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 Quote by TalonD That's a very disappointing development. Infinite would have been much more aesthetically pleasing to me. Oh well.

I love the hypersphere S3 the threedimensional analog of the surface of a balloon, so I'm certainly pleased by the South Pole Telescope report, but I have no sense that the thing is finally decided.

But for the sake of an example, if we take the SPT findings at face value then (with 95% confidence) the SMALLEST the circumference could be is 6 times 140 billion LY.
In other words 840 billion light years. quite a big balloon, so to speak. Would take an awfully long time to circumnavigate, if you could stop it from expanding so that circumnavigation would be possible.
 So it's not carved in stone yet? There is still hope for infinity? :D YAY
 Recognitions: Gold Member I have a lot of catching up to do on this thread. Thus far the info contained in it has been insightful. Creedos to Marcus on it. I look forward to the finalized draft. That being said I found the suggestion of thinking that inside the balloon being the past and outside the future useful. The one concern I have with it is in the case of Black holes. The analogy may lead to misconception that due to its infinite density the singularity may reside in the past at the big bang. I know thats not likely lol but its often the way laymen like myself tend to misconstrue analogies.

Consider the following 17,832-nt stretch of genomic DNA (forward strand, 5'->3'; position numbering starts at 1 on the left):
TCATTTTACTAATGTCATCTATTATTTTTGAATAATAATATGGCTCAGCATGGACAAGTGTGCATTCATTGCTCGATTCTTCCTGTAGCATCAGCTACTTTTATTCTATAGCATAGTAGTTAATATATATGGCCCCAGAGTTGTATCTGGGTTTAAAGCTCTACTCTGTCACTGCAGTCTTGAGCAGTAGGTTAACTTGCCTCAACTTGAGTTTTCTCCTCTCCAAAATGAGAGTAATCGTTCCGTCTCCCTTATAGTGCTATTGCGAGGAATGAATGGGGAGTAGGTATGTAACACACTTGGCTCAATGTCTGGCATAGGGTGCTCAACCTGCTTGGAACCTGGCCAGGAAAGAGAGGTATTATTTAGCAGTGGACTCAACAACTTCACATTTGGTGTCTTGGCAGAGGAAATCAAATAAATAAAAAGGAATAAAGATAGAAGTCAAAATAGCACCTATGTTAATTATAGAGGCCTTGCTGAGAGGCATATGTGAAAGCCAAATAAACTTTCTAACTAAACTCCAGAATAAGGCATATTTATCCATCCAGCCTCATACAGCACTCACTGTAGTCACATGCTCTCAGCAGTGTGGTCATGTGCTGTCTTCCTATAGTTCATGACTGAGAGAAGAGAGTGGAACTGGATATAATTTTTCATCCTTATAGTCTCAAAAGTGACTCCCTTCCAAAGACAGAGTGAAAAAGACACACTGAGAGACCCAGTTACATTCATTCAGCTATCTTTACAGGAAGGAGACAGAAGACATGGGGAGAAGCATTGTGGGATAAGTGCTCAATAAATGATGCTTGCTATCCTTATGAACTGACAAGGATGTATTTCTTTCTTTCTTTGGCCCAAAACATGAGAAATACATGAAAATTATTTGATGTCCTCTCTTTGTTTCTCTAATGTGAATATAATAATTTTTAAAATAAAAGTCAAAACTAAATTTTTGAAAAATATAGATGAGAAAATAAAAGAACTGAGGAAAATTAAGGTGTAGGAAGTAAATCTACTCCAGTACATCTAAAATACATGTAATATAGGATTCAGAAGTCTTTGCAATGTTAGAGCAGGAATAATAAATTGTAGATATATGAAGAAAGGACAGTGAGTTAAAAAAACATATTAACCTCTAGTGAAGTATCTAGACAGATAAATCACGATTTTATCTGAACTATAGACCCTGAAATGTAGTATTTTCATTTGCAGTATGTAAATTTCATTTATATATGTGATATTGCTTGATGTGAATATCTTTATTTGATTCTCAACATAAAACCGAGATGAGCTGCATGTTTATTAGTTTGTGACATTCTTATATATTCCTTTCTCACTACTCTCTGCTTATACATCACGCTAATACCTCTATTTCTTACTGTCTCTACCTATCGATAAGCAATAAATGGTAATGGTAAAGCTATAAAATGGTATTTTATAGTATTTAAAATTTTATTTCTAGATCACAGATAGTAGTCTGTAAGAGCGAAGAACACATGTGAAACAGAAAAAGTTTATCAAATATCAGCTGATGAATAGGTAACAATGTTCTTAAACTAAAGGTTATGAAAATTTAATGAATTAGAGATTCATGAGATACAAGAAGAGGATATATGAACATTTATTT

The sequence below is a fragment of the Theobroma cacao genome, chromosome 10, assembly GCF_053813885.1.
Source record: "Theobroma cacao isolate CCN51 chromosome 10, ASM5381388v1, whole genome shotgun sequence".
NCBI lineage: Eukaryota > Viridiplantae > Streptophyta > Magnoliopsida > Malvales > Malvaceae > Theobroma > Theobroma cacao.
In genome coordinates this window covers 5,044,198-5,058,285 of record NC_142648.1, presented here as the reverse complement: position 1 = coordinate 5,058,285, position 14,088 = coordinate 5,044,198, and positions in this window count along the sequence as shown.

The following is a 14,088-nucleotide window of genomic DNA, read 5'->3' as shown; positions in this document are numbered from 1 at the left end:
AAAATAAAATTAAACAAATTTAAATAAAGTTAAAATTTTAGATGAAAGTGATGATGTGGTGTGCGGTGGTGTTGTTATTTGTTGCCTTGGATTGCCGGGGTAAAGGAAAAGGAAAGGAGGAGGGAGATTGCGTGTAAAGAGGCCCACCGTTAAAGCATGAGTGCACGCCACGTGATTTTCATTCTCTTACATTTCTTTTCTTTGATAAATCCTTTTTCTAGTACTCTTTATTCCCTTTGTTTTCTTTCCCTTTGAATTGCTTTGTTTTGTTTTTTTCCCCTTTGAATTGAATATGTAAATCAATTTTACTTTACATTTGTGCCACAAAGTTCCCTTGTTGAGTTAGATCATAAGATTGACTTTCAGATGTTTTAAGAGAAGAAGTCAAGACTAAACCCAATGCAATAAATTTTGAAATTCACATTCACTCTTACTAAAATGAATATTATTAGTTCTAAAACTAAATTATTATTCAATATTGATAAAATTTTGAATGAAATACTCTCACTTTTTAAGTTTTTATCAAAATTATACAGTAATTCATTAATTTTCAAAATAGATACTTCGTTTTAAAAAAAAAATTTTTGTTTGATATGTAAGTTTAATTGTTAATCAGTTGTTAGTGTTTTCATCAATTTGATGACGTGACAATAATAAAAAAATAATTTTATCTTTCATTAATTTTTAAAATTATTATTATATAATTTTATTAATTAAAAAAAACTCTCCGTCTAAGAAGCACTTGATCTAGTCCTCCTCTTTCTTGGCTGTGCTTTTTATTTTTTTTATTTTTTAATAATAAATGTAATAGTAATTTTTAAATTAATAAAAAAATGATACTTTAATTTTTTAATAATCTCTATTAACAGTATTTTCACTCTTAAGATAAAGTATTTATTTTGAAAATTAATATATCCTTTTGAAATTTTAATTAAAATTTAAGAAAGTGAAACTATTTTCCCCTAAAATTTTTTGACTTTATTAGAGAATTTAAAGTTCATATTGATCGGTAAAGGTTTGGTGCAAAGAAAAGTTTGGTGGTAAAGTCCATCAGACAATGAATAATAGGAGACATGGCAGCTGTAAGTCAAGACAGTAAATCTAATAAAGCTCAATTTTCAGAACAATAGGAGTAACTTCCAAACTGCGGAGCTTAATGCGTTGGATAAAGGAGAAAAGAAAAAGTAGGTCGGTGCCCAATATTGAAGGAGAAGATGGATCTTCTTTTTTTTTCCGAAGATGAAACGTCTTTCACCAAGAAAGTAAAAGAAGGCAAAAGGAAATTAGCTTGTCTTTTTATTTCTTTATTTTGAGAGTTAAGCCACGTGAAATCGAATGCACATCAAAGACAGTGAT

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 Quote by Mordred That being said I found the suggestion of thinking that inside the balloon being the past and outside the future useful. The one concern I have with it is in the case of Black holes. The analogy may lead to misconception that due to its infinite density the singularity may reside in the past at the big bang.
Yes, it is a rather troublesome way of viewing the analogy: there could have been a contracting phase in the distant past, followed by a 'bounce'. During such a phase, the past would have been 'outside' and the future 'inside' the balloon.

In any case, if the cosmos happens to be spatially flat or slightly hyperbolic, there can't be a notion of 'inside' or 'outside''. However, the balloon analogy would still yield all the correct answers by just considering the observable universe as the surface patch 'visible' to us.

The motto seems to be: use the analogy to get our brains around the expansion/contraction issue of the surface; then ignore it and rather use the simple mathematics of the LCDM cosmic model (or use one of the many available calculators to play around).
--
Regards
Jorrie